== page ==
Needless to say, I did not get the job. Possibly because I came out of the lesson saying how wrong I had been in my pitch level, not realising until later the heavy subtext: "My GOSH I'm so surprised to see how weak your students are!!" Also the job went to someone who chatted to the HoD at lunchtime about his girlfriend, who she knows.
Next time, I would play it very safe, and especially not plan too much - half an hour is a very tiny amount of time when you don't know their names and have to introduce yourself etc. Much better to be relaxed and let them see you questioning the students, I would say. Not that I'm the world expert!
Good luck!

12. ### rustybug

My mother-in-law used to say, when packing to go on holiday, put all the things you want to take on the bed. Then put half of it back in the cupboard.
I wish I'd done that with my interview lesson.
Just a thought.

13. ### roxtar

Thank you for the advice. I am concerned with 30 mins, which is really not long at all. I am sorry to hear about the job though. I think its difficult to go into a class you don't know and teach for half an hour. I also though about using graphic calculators, but haven't used them with a class before, which is not the best time for an interview! I am playing it safe, but hopefully showing my questioning and explaining skills, as well as assessment for learning.

14. ### weebecka

Hi lou447,
There are many ways of tackling this topic. I know from experience that it's really hard to predict what a school will be looking for. Do try and read the culture of the department and play to that if you can.
But in all this discussion there's a key awareness in equations of lines which seems to be missing which I want to draw your attention to.
Imagine a coodinate grid.
Imagine each point where the lines intersect is labelled with it's co-ordinates.
Each point has an x co-ordinate and a y-coordinate doesn't it.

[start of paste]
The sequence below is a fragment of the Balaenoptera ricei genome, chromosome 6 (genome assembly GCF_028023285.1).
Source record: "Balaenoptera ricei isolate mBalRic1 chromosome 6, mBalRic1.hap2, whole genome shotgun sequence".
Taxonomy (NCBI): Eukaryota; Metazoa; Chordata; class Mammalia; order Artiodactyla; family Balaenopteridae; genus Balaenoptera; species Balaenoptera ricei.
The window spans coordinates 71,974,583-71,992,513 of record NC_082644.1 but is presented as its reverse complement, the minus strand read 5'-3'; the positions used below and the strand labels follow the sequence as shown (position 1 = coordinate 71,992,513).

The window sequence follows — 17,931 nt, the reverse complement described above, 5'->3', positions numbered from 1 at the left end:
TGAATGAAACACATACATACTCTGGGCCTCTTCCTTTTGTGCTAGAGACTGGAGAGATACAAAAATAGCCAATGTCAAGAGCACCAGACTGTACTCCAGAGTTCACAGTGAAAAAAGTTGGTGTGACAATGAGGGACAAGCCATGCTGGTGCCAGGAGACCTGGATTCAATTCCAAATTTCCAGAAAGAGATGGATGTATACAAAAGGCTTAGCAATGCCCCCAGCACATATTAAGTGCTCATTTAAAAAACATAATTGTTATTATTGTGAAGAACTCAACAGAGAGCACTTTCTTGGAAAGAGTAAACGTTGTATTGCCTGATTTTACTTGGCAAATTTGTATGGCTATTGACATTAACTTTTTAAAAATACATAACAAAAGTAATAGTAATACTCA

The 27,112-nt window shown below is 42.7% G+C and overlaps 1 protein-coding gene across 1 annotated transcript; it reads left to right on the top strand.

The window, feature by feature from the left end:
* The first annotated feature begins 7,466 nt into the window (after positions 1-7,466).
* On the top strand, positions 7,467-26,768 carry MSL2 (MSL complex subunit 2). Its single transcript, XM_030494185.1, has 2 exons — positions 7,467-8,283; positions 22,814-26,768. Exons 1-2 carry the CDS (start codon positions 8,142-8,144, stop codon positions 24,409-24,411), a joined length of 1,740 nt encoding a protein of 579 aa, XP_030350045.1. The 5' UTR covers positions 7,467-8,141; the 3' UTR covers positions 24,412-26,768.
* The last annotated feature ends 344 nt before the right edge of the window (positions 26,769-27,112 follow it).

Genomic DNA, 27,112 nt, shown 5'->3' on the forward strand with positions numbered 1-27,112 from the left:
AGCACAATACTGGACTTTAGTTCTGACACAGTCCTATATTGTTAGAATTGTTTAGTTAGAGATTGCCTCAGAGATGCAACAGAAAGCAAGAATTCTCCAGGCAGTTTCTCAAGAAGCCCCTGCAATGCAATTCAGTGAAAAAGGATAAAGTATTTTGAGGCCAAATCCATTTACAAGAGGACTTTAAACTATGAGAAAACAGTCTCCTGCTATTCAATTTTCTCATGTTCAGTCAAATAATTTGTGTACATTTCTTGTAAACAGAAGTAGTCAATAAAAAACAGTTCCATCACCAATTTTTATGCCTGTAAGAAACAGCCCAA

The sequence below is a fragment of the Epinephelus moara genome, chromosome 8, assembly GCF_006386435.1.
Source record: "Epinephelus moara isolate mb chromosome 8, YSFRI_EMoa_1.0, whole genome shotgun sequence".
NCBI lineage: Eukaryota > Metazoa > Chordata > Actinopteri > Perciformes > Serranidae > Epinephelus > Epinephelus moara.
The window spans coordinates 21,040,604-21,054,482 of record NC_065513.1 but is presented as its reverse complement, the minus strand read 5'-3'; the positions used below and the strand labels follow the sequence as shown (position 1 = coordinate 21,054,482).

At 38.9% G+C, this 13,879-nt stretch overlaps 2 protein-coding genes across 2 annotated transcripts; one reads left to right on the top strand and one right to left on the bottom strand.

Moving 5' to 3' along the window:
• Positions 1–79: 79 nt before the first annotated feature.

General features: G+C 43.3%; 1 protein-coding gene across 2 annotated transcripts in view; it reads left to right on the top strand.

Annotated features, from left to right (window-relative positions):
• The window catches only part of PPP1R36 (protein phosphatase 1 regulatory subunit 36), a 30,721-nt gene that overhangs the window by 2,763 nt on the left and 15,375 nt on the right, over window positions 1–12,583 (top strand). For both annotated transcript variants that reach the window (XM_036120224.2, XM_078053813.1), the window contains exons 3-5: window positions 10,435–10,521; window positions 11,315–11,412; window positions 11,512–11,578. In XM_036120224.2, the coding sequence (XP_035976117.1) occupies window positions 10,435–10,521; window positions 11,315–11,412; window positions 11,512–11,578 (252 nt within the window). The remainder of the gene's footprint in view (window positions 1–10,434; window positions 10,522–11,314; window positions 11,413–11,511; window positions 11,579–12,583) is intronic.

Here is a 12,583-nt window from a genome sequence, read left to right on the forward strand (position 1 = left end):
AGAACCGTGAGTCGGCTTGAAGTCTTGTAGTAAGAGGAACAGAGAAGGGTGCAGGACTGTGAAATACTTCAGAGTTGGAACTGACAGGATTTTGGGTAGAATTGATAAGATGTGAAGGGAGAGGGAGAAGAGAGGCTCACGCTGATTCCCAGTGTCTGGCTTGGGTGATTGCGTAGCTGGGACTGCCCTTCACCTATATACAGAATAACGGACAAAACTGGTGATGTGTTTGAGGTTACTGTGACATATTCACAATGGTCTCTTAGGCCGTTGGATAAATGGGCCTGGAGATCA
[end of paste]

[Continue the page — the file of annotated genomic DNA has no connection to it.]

Check the students know which is which.
I would start with a grid where some of the points are labelled and some aren't - let them fill in the missing numbers.
Now consider the rule y=2x. Can they find a pair of co-ordinates where that is true?
And another, and another?
Can they spot a pattern?
Can they find a point which fits the rule but doesn't fit the pattern?
Can they find a point which fits the pattern but doesn't fit the rule?
Can they write down a pair of co-ordinates which fits the rule which they think no-one else will choose? (just a quick challenge competition which brings in fractions and negative numbers - this could be a plenary).

Then I would give them more grids with a few pairs of co-ordinates labelled and ask them to explore other rules. I focus on equations like y = 3x being rules rather than equations of lines at this stage. Why should they be equations of lines? I think assuming that confuses things. It helps more to discover it.

dunno if that helps at all. I do this stuff with grids of chairs and kids moving around and I love it, but I think that's too much to take on at interview without having done it. But the mathematical thinking is the same.

Good luck with your interview lou446 whatever you do.

15. ### Returning

With regard to not knowing the kids. In my interview lesson and in tje first few weeks I got the children to write their names on mini white boards then asked them to lift the white board whenever they put their hand in the air. It does mean that you can use their names straight off wich sort of gives an illusion of a relationship.

16. ### weebecka

Fabulous, well done you. =D

17. ### anon261

Congratulations on getting the job!
All the very best for the future